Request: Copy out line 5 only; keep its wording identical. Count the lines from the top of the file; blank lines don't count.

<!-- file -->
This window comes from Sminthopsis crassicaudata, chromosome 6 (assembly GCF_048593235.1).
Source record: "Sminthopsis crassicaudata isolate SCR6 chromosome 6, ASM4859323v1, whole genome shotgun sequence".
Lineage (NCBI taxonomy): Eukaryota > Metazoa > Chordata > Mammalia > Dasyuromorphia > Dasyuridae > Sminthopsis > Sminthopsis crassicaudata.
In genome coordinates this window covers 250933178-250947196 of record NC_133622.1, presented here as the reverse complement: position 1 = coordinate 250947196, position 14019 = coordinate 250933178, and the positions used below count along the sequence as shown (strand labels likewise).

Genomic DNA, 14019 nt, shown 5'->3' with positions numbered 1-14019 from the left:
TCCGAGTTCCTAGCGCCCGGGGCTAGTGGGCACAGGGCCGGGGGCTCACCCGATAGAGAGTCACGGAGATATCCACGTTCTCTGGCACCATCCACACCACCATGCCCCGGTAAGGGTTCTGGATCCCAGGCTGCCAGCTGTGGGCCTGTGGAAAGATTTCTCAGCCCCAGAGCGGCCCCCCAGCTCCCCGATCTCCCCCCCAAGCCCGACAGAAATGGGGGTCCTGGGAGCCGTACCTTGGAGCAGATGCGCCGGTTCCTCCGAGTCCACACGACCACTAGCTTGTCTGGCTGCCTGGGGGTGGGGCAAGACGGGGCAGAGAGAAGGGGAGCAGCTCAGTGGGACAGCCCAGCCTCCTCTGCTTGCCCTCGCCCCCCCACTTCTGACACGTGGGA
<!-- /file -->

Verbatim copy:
Genomic DNA, 14019 nt, shown 5'->3' with positions numbered 1-14019 from the left: